January 30, 2015

Looking for suitable alternatives

Comment on 'Marginalising Heterodoxy hampers good teaching in economics'


The Association for Heterodox Economics (AHE) writes: “What began as recognition of fundamental problems that require fundamental change is becoming a more modest set of alterations. A sense of failure is, for all intents and purposes, being translated into a context of relative success requiring more limited changes – though these are still being seen as significant.”

With the latest financial crisis the argument that Orthodoxy is a failure gained wide popularity. It should not be forgotten, though, that most arguments against Orthodoxy are known at least since Veblen. The problem is that Heterodoxy has not come forward in the interim with a promising alternative.

“... we may say that ... the omnipresence of a certain point of view is not a sign of excellence or an indication that the truth or part of the truth has at last been found. It is, rather, the indication of a failure of reason to find suitable alternatives which might be used to transcend an accidental intermediate stage of our knowledge.” (Feyerabend, 2004, p. 72)

Things have not much improved lately.

The AHE writes: “As Perry Mehrling also states in the podcast, ‘This is a very unusual initiative from my point of view. It seems to be driven, actually, by wanting to make some intellectual change, and not knowing what kind of intellectual change we want to make’.”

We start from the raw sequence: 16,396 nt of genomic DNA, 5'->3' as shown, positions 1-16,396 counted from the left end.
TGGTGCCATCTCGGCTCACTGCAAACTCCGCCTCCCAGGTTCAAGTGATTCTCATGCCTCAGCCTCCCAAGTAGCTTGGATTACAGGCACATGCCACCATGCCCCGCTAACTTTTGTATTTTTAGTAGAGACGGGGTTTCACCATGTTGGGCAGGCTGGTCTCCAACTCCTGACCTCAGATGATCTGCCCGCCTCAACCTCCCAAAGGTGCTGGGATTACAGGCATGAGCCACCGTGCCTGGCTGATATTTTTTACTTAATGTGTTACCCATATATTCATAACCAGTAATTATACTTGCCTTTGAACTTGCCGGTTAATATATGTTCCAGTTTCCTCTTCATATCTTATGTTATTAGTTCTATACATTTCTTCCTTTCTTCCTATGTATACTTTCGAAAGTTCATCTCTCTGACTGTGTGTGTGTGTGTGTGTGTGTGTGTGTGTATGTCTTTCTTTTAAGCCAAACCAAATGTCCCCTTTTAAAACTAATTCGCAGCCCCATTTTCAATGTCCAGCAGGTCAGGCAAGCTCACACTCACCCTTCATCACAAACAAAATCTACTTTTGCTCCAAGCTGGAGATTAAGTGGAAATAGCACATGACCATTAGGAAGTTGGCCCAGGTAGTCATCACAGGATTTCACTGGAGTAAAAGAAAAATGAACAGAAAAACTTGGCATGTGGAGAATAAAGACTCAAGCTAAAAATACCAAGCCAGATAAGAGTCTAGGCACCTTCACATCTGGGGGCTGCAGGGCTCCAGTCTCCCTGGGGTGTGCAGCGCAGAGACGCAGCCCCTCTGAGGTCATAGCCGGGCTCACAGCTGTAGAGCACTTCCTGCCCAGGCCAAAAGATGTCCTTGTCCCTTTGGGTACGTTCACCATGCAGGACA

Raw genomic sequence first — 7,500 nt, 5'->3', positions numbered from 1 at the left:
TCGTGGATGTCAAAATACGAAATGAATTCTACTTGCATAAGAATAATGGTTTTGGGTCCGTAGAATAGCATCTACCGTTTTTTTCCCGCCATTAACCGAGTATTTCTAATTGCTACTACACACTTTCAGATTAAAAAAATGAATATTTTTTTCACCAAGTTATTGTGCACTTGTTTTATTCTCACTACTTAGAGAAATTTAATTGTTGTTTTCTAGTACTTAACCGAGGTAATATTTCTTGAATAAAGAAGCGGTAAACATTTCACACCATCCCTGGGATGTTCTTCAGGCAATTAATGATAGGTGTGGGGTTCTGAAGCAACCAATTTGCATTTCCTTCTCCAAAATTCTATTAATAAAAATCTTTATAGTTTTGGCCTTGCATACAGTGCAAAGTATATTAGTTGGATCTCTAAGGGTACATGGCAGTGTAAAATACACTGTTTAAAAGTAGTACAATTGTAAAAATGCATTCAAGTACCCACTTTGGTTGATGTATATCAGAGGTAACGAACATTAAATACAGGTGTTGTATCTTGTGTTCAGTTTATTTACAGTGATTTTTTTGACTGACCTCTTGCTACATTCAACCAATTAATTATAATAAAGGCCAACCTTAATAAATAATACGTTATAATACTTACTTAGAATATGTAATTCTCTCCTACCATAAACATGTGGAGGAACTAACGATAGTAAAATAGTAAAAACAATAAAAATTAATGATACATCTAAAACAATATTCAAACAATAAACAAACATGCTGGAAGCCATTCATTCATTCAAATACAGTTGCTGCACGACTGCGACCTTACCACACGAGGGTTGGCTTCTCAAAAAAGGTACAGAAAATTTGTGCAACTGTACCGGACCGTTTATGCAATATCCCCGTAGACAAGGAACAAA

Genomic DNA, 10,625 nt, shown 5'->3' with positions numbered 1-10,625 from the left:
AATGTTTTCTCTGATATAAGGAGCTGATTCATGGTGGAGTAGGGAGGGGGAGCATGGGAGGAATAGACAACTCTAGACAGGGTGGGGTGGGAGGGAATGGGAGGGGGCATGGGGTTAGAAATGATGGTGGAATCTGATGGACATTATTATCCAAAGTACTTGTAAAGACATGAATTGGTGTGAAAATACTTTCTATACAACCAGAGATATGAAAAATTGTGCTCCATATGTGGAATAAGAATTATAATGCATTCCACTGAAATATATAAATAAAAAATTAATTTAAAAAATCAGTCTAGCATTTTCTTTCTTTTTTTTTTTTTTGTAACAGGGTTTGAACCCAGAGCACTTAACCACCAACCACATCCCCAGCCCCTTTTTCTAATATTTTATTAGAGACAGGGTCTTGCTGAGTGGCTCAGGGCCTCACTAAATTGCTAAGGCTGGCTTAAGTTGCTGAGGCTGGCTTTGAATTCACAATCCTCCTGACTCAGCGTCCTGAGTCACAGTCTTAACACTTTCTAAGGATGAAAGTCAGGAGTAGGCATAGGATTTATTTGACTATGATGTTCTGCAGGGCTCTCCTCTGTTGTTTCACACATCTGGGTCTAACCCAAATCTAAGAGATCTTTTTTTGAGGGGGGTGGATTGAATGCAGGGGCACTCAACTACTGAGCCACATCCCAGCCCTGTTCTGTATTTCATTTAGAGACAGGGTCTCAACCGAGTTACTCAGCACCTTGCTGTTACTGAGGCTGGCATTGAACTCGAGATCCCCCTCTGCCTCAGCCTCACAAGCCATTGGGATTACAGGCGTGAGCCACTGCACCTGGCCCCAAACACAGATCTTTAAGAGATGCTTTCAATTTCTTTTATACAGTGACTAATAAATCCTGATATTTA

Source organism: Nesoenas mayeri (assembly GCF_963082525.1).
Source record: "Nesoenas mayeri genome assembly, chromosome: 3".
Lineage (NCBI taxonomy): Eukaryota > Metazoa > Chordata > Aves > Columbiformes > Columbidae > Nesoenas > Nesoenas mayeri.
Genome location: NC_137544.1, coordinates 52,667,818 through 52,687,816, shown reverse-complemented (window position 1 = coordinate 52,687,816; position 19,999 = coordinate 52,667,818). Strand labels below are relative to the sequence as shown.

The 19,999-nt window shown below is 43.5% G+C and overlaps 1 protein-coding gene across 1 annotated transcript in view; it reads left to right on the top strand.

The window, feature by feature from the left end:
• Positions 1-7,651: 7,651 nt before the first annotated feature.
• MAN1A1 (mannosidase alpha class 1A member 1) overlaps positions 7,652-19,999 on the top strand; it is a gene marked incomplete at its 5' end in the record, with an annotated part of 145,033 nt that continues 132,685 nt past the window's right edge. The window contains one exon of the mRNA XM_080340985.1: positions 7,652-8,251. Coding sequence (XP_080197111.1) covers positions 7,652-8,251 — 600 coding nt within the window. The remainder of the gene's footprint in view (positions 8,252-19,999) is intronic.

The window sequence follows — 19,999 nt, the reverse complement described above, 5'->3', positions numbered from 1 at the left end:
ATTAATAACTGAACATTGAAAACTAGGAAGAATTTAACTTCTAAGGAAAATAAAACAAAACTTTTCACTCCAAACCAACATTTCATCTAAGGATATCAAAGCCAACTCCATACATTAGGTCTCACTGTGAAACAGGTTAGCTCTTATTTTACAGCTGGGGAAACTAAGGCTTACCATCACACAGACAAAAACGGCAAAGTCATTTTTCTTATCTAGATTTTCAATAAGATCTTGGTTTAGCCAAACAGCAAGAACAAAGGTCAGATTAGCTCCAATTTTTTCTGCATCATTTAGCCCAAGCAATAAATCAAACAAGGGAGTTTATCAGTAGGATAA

Everybody knows that a paradigm shift is needed. But because Heterodoxy has no suitable alternative it cannot take place. Hence the plea for pluralism. The idea of pluralism, though, refers to the social and political sphere. In science things are different. There cannot be a pluralism of false theories. If Orthodoxy is false it has to be replaced.

To develop the scientifically valid replacement of Orthodoxy is the task of constructive Heterodoxy. For the first two contributions to a new curriculum see (2015b; 2015a).

Egmont Kakarot-Handtke

Feyerabend, P. K. (2004). Problems of Empiricism. Cambridge: Cambridge University Press.
Kakarot-Handtke, E. (2015a). Essentials of Constructive Heterodoxy: Say’s Law. SSRN Working Paper Series, 2556434: 1–10. URL
Kakarot-Handtke, E. (2015b). Essentials of Constructive Heterodoxy: The Market. SSRN Working Paper Series, 2547098: 1–10. URL